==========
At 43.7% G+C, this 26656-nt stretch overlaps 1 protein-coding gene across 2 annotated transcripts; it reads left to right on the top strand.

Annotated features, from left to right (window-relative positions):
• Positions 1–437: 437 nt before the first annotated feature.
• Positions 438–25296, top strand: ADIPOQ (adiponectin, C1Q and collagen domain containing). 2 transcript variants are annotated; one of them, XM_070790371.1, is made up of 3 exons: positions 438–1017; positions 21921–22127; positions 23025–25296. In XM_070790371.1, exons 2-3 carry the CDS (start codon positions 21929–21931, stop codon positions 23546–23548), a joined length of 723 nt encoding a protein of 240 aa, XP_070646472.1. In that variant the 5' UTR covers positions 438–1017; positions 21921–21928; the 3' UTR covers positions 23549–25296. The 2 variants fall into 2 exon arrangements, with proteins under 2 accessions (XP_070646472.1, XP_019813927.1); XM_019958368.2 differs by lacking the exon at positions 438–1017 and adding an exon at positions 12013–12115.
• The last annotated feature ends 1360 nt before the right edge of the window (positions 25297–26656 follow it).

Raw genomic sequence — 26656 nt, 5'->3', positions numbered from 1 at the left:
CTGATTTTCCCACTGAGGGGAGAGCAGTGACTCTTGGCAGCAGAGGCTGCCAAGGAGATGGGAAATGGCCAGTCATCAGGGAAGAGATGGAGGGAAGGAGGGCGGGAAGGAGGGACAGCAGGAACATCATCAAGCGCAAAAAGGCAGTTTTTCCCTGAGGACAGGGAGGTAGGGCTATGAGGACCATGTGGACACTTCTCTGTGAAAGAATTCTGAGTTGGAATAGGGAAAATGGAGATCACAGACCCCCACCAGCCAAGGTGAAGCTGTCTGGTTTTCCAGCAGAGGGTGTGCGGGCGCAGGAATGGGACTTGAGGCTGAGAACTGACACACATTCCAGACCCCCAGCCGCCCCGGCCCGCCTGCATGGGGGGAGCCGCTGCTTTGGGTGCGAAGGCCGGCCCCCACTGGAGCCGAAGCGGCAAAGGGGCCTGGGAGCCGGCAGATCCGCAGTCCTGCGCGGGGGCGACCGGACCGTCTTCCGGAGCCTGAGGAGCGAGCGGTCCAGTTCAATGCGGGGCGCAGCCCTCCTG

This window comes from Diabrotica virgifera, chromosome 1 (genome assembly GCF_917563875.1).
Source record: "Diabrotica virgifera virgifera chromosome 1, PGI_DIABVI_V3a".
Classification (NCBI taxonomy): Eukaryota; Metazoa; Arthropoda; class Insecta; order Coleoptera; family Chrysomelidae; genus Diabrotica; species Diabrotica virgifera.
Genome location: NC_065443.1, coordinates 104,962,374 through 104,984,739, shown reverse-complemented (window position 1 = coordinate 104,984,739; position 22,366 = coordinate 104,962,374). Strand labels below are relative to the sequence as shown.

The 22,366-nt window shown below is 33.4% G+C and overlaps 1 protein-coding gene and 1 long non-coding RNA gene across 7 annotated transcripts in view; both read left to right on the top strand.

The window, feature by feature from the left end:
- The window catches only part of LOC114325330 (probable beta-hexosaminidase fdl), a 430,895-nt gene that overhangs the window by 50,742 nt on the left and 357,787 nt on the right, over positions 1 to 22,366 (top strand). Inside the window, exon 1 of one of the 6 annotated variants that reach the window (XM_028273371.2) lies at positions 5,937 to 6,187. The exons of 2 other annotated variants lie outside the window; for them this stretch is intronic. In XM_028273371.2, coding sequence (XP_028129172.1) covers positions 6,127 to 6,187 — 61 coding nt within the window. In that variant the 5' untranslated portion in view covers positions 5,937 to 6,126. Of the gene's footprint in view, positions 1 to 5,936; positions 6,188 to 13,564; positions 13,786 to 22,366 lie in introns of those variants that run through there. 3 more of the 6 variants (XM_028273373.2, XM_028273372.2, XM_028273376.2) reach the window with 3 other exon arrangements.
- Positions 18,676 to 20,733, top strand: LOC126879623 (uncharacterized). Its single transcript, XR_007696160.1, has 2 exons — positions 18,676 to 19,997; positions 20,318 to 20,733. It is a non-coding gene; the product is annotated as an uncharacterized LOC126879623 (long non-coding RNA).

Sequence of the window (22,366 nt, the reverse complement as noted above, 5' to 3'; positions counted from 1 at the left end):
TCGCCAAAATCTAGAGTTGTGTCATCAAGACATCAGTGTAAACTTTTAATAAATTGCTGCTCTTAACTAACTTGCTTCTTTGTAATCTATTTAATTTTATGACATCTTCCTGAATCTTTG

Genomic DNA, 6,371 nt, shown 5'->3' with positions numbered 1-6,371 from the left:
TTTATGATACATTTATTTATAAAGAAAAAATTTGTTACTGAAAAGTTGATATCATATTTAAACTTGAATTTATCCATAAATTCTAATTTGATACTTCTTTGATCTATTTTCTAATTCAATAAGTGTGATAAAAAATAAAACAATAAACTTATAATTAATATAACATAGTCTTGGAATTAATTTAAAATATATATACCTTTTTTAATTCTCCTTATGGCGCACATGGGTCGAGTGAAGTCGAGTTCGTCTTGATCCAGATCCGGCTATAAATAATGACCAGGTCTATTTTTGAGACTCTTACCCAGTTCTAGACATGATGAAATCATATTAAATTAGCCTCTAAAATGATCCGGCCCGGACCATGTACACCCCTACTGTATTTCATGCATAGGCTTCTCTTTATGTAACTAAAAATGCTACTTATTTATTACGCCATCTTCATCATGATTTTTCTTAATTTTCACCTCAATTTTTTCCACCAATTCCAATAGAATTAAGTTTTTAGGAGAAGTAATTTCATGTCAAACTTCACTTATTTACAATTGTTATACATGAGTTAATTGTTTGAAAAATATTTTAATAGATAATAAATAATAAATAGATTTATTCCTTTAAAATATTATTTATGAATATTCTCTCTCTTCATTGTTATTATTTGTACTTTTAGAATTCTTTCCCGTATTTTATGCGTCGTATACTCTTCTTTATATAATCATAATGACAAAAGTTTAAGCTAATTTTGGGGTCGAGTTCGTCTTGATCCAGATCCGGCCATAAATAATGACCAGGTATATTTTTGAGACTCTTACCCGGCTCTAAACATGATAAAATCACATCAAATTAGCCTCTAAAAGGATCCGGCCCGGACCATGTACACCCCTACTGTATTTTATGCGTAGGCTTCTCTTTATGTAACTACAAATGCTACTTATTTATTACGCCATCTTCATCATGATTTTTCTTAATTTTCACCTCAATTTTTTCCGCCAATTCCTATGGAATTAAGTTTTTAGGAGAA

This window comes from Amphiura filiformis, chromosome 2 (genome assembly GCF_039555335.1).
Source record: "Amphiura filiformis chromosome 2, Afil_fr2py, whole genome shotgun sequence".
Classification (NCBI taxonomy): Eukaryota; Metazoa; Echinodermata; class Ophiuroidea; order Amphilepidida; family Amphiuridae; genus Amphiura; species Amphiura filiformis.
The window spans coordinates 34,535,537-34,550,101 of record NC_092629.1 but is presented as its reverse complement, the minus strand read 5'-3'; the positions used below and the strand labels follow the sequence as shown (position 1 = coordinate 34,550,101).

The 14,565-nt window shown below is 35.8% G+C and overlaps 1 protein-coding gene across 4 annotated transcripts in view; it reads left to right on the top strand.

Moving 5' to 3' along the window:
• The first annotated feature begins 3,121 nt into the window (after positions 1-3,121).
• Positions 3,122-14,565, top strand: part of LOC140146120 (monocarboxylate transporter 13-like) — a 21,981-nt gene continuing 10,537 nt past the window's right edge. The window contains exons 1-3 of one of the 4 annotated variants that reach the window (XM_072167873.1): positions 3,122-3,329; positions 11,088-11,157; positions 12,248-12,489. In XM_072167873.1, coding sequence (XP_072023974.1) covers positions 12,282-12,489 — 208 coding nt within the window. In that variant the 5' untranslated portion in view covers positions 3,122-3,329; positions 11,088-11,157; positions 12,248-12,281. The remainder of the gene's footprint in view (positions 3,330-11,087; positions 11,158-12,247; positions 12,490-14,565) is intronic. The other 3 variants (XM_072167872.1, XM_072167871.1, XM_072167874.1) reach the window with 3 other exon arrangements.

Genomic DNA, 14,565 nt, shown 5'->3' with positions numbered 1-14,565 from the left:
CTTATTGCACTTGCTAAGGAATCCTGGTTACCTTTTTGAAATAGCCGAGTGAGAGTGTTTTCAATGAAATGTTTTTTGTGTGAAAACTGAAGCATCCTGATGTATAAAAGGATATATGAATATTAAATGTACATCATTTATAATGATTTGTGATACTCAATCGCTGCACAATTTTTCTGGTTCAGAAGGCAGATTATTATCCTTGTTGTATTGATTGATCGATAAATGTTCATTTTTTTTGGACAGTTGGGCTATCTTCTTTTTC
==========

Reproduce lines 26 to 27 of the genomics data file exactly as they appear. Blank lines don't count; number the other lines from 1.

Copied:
• The first annotated feature begins 3,121 nt into the window (after positions 1-3,121).
• Positions 3,122-14,565, top strand: part of LOC140146120 (monocarboxylate transporter 13-like) — a 21,981-nt gene continuing 10,537 nt past the window's right edge. The window contains exons 1-3 of one of the 4 annotated variants that reach the window (XM_072167873.1): positions 3,122-3,329; positions 11,088-11,157; positions 12,248-12,489. In XM_072167873.1, coding sequence (XP_072023974.1) covers positions 12,282-12,489 — 208 coding nt within the window. In that variant the 5' untranslated portion in view covers positions 3,122-3,329; positions 11,088-11,157; positions 12,248-12,281. The remainder of the gene's footprint in view (positions 3,330-11,087; positions 11,158-12,247; positions 12,490-14,565) is intronic. The other 3 variants (XM_072167872.1, XM_072167871.1, XM_072167874.1) reach the window with 3 other exon arrangements.